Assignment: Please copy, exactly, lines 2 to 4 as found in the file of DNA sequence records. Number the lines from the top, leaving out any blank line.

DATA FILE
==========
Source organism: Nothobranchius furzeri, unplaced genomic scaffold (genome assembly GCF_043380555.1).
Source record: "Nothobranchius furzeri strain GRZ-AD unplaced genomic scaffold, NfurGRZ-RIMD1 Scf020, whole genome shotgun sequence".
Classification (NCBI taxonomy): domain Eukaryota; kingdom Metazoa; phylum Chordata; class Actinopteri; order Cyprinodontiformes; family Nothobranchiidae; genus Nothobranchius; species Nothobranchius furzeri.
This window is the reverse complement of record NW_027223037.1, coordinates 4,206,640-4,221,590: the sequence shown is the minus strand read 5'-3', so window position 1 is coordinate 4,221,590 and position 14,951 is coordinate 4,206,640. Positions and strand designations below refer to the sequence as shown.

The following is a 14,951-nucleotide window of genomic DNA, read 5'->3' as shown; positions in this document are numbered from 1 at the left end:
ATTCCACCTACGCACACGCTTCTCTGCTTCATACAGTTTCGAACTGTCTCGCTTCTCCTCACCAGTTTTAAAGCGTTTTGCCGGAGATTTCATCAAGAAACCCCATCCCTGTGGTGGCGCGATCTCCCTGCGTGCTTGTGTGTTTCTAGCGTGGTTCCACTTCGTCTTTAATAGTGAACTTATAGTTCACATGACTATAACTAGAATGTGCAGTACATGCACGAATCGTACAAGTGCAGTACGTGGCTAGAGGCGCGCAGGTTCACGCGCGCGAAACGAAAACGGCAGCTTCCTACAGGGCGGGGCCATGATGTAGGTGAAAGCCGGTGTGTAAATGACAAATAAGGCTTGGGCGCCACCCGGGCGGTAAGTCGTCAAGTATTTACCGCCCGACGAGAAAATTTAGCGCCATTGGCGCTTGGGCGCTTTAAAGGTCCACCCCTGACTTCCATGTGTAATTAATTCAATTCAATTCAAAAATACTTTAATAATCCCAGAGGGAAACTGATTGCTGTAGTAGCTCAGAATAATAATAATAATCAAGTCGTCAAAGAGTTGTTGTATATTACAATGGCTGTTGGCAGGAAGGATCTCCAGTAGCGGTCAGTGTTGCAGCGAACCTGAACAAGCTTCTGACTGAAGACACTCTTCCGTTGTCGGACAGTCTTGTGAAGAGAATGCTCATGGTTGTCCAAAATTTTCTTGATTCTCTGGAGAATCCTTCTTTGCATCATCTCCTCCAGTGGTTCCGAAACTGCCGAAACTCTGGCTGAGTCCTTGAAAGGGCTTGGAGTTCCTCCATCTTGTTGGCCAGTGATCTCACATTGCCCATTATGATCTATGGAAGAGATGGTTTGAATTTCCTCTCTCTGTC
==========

Source record: "Nothobranchius furzeri strain GRZ-AD unplaced genomic scaffold, NfurGRZ-RIMD1 Scf020, whole genome shotgun sequence".
Classification (NCBI taxonomy): domain Eukaryota; kingdom Metazoa; phylum Chordata; class Actinopteri; order Cyprinodontiformes; family Nothobranchiidae; genus Nothobranchius; species Nothobranchius furzeri.
This window is the reverse complement of record NW_027223037.1, coordinates 4,206,640-4,221,590: the sequence shown is the minus strand read 5'-3', so window position 1 is coordinate 4,221,590 and position 14,951 is coordinate 4,206,640. Positions and strand designations below refer to the sequence as shown.